IMAGE BELOW - Thornback Skate


According to the media, Australian waters are infested with man-eating sharks, and while the nation is home to a diverse range of these predators, close to 200 species, the great majority are small, shy and completely harmless. While Australia shares many of its tropical shark species with other nations, the country still has many unique species found nowhere else in the world.

Crested Horn Shark

The horn shark family are considered to be quite primitive as they still have spines in front of their dorsal fins like many of their ancient ancestors. Three species of horn sharks are found in Australian waters, including the well-known and much-loved Port Jackson Shark. But a more unique member of the family is the Crested Horn Shark (Heterodontus galeatus). This cute little Aussie shark only grows to 1.3m long and is found off New South Wales and southern Queensland. It is far more elusive than its better-known cousin, with a tendency to hide under ledges, but is best seen at dive sites south of Sydney, especially in winter and spring when they breed.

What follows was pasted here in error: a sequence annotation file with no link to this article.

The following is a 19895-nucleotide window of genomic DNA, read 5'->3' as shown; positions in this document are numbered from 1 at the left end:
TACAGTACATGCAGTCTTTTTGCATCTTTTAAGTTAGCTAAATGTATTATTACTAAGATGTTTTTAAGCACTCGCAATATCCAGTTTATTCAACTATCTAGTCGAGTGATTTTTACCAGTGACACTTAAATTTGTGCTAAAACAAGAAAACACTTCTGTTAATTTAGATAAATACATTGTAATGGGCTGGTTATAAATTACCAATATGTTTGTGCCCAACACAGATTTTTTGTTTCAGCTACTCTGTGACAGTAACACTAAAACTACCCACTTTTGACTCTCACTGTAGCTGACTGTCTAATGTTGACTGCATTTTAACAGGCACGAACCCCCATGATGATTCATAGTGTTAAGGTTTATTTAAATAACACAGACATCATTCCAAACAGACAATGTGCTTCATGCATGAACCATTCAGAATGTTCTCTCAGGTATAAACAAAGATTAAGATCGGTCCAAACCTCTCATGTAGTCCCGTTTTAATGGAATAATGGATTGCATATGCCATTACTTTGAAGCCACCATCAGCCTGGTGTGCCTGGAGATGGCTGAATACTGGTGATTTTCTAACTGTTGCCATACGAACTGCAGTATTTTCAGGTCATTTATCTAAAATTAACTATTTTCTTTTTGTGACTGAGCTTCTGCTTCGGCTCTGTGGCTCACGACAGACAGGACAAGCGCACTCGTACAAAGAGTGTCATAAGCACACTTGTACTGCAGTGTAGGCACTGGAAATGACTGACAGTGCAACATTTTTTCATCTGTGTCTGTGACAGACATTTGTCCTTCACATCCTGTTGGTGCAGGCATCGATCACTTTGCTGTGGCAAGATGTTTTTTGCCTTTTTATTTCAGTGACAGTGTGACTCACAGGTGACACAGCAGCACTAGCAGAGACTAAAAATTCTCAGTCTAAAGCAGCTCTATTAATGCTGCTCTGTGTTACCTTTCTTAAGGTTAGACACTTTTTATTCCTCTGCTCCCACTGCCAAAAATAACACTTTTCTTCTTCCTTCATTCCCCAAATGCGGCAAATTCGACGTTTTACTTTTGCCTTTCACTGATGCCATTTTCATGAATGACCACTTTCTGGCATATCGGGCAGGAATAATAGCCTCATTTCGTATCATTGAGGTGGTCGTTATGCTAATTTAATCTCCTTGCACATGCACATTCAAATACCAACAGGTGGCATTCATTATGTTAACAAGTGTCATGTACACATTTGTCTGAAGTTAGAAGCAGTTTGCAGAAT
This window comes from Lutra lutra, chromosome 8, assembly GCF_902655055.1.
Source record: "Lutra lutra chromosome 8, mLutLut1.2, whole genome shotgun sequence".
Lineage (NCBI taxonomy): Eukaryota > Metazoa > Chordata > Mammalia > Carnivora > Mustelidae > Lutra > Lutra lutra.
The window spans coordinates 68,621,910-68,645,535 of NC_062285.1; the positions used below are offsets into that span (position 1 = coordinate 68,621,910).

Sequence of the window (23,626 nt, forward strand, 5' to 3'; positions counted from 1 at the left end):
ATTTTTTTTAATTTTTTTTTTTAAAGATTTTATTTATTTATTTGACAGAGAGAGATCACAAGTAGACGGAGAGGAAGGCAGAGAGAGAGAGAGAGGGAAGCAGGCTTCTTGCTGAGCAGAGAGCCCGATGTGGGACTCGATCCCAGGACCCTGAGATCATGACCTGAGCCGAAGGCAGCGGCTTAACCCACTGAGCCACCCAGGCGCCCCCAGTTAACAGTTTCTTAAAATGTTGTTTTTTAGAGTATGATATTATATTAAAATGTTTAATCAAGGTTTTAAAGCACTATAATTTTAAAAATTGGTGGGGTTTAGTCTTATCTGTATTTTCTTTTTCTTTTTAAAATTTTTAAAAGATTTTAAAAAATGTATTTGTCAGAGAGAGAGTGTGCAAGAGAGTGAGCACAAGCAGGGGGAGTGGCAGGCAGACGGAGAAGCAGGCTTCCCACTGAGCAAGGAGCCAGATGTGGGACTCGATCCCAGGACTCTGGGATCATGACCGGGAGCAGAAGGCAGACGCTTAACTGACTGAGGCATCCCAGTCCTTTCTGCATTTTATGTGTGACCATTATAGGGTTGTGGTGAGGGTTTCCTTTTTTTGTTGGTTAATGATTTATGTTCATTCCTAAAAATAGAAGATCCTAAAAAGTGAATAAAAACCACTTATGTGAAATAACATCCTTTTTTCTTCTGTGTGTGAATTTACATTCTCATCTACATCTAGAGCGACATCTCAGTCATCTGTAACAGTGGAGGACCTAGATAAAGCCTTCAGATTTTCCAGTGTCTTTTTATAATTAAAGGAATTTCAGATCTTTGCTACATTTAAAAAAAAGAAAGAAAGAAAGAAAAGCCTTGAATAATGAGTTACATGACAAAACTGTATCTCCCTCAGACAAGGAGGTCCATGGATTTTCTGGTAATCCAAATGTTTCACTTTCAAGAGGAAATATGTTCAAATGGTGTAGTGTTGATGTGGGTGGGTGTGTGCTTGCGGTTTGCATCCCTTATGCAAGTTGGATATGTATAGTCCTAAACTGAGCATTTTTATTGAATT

Blind Shark

Blind sharks are very uniquely Australian with the two members of the family only found off the east coast. These small shy sharks hide under ledges by day to avoid being eaten by wobbegong sharks. Of the two species the Blind Shark (Brachaelurus waddi) is the most common and found throughout New South Wales and into southern Queensland. Growing to a length of 1.2m, the Blind Shark obtained its strange name, not because it is blind, but because it closes its eyes when removed from the water. Finding these pretty little sharks with their faint brown bands and scattering of white spots is easy in some locations and difficult in others. The colourful sponge gardens of Port Stephens are a great place to find Blind Sharks.